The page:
Grievance redress mechanisms including past and ongoing rights violations

Are there any mechanisms that have been applied in specific countries? How were these negotiated? How effective have these been? What proposals can be made on redress of wrongs and how to follow up on these?

Living in peace with protected areas, legislative reforms and the achieving of the 30x30 climate and biodiversity goals

What legislative reform is needed to ensure that community livelihoods are not at odds with conservation, what strategies can be applied to ensure that communities do not bear the burden of conservation initiatives without any benefits from conservation, tourism, and related industries?

Why the Congress?

A recent study conducted by RRI and produced in collaboration with the Campaign for Nature shows that between 1.65 and 1.87 billion IPLCs live in the world’s important biodiversity conservation areas. These findings are affirmed in, among others, Science (Allan et al., 2022). Globally, the overlap between protected areas and the lands of IPLCs is estimated at 50–80 %. It has also been estimated that up to 136 million people were displaced in formally protecting half of the area currently protected (8.5 million km2). Currently, 56 % of the people living in important biodiversity conservation areas are in low- and middle-income countries, while only 9 percent live in high-income countries. This means that the burden of conservation falls disproportionately on the Global South. To this extent, conservation in Africa becomes a key focal point in the land and environmental rights ecosystems.

The Alliance seeks to promote how Africa’s IPLCs conserve the lands, resources and biodiversity on which their ways of life and cultures depend. This is strategic for guiding decisions-making on how the continent can effectively achieve the post 2020 biodiversity framework. It is against this background that the IPLCs Alliance is organizing the first community-led conservation congress to articulate their vision of rights-based, people-centered conservation and to demonstrate the role that IPLCs play in conservation and the price they pay in sharing space with wildlife.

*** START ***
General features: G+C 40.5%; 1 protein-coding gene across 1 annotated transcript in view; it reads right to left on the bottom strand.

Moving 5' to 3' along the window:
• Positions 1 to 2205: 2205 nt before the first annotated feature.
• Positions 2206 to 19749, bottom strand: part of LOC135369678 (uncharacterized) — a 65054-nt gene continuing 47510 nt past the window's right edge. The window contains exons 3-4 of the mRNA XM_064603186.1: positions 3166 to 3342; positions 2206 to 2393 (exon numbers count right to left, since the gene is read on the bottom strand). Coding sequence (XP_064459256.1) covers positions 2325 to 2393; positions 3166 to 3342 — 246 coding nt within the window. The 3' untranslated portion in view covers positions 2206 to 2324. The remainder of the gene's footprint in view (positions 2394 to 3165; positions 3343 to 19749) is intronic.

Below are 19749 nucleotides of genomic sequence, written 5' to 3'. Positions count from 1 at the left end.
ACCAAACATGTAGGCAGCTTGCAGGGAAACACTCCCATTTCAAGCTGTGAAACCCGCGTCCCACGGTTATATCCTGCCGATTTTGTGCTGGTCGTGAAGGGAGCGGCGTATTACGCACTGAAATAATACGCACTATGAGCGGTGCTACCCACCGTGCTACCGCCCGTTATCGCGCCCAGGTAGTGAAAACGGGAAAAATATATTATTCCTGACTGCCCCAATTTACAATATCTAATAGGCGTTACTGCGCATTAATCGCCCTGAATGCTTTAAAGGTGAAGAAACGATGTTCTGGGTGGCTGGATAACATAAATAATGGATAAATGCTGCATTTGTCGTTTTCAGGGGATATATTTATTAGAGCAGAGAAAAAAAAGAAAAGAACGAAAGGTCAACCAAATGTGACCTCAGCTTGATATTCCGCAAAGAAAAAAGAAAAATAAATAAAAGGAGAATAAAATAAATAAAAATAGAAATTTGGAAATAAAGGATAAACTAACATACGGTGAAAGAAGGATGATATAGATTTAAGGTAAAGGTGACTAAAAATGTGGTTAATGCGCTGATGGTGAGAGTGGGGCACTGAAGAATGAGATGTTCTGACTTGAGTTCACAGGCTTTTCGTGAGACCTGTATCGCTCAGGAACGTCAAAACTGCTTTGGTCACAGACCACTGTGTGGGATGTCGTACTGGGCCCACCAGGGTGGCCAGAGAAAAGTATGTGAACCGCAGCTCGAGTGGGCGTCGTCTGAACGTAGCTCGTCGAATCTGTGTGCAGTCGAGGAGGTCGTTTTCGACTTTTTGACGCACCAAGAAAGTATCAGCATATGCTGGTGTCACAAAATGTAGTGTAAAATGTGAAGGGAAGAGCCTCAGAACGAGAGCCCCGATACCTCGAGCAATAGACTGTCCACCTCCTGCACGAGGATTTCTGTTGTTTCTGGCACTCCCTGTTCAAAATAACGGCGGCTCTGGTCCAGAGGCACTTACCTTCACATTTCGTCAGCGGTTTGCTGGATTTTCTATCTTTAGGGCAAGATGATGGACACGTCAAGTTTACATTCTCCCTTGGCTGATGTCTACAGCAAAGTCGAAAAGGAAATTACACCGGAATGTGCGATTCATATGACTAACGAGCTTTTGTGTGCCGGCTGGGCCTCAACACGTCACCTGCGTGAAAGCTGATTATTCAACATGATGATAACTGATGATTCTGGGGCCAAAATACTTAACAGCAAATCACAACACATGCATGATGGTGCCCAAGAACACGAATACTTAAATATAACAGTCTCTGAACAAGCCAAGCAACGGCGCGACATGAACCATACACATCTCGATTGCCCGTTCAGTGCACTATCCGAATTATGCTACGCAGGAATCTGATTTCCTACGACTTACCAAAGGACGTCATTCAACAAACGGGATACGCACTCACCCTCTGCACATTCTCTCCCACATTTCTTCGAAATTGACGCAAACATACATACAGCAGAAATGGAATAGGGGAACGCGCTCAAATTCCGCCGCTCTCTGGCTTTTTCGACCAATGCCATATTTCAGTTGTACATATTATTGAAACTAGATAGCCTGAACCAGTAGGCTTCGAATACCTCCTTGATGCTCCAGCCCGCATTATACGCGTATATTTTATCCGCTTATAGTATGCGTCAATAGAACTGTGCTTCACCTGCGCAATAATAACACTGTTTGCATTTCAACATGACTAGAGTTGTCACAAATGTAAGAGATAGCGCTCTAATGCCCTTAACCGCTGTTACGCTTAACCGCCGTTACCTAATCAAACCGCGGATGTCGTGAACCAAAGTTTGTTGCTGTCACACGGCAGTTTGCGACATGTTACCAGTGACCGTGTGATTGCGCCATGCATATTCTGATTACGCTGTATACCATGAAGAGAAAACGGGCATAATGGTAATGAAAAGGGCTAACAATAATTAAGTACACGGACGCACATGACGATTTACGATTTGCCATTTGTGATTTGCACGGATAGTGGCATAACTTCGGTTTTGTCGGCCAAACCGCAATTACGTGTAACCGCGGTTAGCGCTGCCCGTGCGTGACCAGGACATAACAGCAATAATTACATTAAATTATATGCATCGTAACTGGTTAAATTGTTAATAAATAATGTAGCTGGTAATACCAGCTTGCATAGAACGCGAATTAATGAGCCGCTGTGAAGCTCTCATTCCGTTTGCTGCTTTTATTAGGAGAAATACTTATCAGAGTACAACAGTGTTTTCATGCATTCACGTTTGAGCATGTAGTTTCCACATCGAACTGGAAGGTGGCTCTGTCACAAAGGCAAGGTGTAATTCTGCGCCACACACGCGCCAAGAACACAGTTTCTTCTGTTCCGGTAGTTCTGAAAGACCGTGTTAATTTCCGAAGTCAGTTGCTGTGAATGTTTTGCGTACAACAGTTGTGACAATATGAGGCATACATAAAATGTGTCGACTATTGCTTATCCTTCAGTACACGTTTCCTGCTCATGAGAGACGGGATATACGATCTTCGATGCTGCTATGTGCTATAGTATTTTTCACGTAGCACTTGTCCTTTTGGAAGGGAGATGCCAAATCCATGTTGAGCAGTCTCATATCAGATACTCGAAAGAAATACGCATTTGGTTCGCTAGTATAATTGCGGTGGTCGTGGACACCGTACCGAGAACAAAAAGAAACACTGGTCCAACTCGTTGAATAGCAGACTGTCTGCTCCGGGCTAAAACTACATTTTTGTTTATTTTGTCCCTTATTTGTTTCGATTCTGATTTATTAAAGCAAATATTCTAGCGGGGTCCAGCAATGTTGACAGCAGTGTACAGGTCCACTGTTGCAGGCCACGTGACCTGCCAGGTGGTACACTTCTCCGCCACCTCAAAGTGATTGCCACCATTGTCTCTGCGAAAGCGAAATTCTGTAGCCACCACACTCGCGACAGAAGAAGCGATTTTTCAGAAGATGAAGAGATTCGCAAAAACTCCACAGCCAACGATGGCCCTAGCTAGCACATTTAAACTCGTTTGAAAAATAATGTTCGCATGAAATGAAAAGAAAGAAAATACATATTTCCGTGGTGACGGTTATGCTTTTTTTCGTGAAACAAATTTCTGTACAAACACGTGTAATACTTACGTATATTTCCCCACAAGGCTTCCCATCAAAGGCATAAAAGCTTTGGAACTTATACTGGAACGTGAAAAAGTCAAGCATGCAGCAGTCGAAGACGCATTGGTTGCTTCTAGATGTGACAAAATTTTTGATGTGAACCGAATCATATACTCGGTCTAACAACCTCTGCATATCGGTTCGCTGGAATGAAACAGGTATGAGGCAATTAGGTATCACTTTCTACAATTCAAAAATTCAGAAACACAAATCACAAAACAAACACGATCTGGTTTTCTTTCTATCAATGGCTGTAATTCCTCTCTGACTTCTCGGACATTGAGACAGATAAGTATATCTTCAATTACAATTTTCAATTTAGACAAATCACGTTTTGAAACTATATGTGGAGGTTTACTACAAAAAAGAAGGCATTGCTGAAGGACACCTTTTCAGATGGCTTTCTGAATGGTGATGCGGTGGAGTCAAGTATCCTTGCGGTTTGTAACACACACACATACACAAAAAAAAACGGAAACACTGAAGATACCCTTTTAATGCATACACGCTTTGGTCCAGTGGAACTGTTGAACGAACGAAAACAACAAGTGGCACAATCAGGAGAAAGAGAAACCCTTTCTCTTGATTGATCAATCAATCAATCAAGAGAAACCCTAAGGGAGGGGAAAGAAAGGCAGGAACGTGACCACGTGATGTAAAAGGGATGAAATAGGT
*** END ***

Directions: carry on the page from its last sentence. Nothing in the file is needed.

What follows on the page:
Expected Outcomes

Who is welcome for the Congress?

The Congress will include the following categories of participants:


The Land of the Brave: Namibia opened its doors today to more than 300 representatives of governments, donors, NGOs, Indigenous Peoples, and local communities from across Africa with a beautiful performance of Indigenous storytelling through song and dance. 

Welcome Ceremony

The *Hai||om Cultural Group performing traditional dances and music during the welcome ceremony.

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Mirroring the way many African communities gather under a tree to make decisions or sit around a fire to listen to stories and learn from their elders, the first-ever Community-led Conservation Congress gathered its participants around the stage in Windhoek with instruments in hand and chants in their hearts to begin a continental dialogue around community-based conservation in Africa.